New grant expands UMMC's research vision
By Jack Mazurak
A $2 million training grant to fund graduate students and postdoctoral fellows will help UMMC researchers in the Center for Excellence in Cardiovascular-Renal Research attract top young scientists from across the United States, free up money for additional research and possibly lead to more training grants.
The five-year grant, received this fall from the National Heart Lung and Blood Institute, will fund five postdoctoral researchers and three graduate students, said Dr. Joey Granger, the cardiovascular-renal center's director and dean of the School of Graduate Studies.
It also completes a cycle more than a quarter century in the making.
As a physiology graduate student from 1979 to '83, Granger received funding through a training grant, the last period UMMC had one. Now, as the head of the center, he's brought one back.
Front row from left, Dr. Sydney Murphy, Dr. Drew Pruett, back row from left, Dr. Eric George, Marilyn Burke, Dr. Kedra Wallace and John Clemmer.
Two graduate students and four postdoctoral researchers were put on training grant funds this fall. It pays for stipends, lab supplies and work-related travel expenses. Usually graduate students and postdoctoral fellows initially receive funding from their mentors' grants or institutional resources.
"Getting this training grant frees up that money for other uses like experiments and equipment," Granger said.
Dr. Kedra Wallace, a second-year postdoctoral researcher in obstetrics and gynecology, is researching preeclampsia and started receiving training-grant funding in October.
"It does open up opportunities because normally in your second year you'd have to have your own funding," Wallace said. "This allows me more time to gather data, concentrate on my experiments and get the work published while I'm applying for my own grant funding."
She'll also be able travel to San Francisco next month to present a poster at the Maternal-Fetal Medicine annual meeting.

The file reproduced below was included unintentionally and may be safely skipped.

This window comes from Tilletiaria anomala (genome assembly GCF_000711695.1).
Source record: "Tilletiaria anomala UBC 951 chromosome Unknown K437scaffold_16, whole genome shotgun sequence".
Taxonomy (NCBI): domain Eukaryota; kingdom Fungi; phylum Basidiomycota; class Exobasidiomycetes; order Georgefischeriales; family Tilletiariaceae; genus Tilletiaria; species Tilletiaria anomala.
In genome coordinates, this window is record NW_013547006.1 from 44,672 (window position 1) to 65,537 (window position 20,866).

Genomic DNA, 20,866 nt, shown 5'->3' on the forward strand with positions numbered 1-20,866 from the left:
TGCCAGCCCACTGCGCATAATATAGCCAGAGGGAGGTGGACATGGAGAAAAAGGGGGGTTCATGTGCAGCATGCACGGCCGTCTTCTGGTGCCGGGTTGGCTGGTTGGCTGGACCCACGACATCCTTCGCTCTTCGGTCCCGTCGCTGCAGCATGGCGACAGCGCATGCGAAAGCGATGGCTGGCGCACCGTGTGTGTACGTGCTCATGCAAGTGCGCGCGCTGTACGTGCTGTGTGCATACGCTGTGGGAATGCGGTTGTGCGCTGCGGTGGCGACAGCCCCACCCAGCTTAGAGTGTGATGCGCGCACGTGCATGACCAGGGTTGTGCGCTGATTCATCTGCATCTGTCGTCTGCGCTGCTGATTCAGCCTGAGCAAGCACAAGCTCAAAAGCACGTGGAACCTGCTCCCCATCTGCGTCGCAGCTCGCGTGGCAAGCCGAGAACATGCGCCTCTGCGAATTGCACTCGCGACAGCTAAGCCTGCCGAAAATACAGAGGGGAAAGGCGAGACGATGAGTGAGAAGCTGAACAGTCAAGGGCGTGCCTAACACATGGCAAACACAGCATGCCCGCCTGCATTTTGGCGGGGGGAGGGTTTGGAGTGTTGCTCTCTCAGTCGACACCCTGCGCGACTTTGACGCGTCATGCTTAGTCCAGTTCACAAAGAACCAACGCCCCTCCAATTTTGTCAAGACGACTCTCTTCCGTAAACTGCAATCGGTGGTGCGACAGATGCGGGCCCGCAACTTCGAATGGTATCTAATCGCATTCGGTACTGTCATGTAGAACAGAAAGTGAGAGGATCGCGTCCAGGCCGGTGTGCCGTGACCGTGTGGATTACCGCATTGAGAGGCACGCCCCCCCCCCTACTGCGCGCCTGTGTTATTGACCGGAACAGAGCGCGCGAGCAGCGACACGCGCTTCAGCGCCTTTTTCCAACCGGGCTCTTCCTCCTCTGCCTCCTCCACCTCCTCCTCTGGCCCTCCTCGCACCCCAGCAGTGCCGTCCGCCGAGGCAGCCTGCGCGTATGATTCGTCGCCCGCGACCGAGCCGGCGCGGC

A stipend from the training grant also supports first-year graduate student John Clemmer while he's finding his niche in physiology - maybe the cardiovascular system, maybe obesity-related trauma.
The grant, limited to U.S. residents and green-card eligible foreign residents, is already being used to recruit promising new scientists.
"We have ads in major journals, on the APS listserv and we're talking about it at meetings. We also aim to recruit more minorities and are working with Jackson State University and Tougaloo College," Granger said.
"The grant will help train the next generation of scientists and leaders for the Medical Center and other institutions. My goal is to make sure we continue this record of progress and keep this grant renewed."
For helping to bring back a training grant to UMMC, Granger credits a record of producing scientists who rise to leadership positions - department chairs at the Medical Center and other universities and presidents of the American Physiological Society. He credits the center's accomplishments of 225 students trained and over 750 manuscripts published in the last decade, and the renown of a world-leading Department of Physiology and Biophysics.
"We also had to have our ducks in a row in terms of strong institutional support and multidisciplinary teams established," Granger said.
Those came together in the last few years with the new Guyton Research building's opening - the Cardiovascular-Renal center's home - and hiring of more investigators like Dr. Richard Roman, chair of the Department of Pharmacology and Toxicology and co-director of the grant-crated training program.
Gathering people from multiple disciplines strengthens a group's knowledge base, provides broader training for students and lets researchers attack health issues from multiple angles. Combining basic scientists and clinicians helps move research findings into clinical use.
Members of the Cardiovascular-Renal center hail from departments and divisions including pharmacology, medicine, pediatrics, physiology and biophysics, pediatric surgery, obstetrics and gynecology, biochemistry and endocrinology. Currently the center includes over 30 postdoctoral researchers and 10 graduate students.
Granger is encouraging other programs, centers and institutes - such as the Center for Psychiatric Neuroscience, Cancer Institute, and Obesity, Metabolism and Nutrition Center - to apply for training grants as well.
Already Dr. Gregory Chinchar, professor of microbiology and associate dean of the Graduate School, is writing an application to submit this month for a training grant. If accepted, it would fund students in cellular, molecular biology and biochemistry research.
"I think this is going to be a snowball effect," Granger said. "Getting this first one is going to help build a solid foundation for future grants."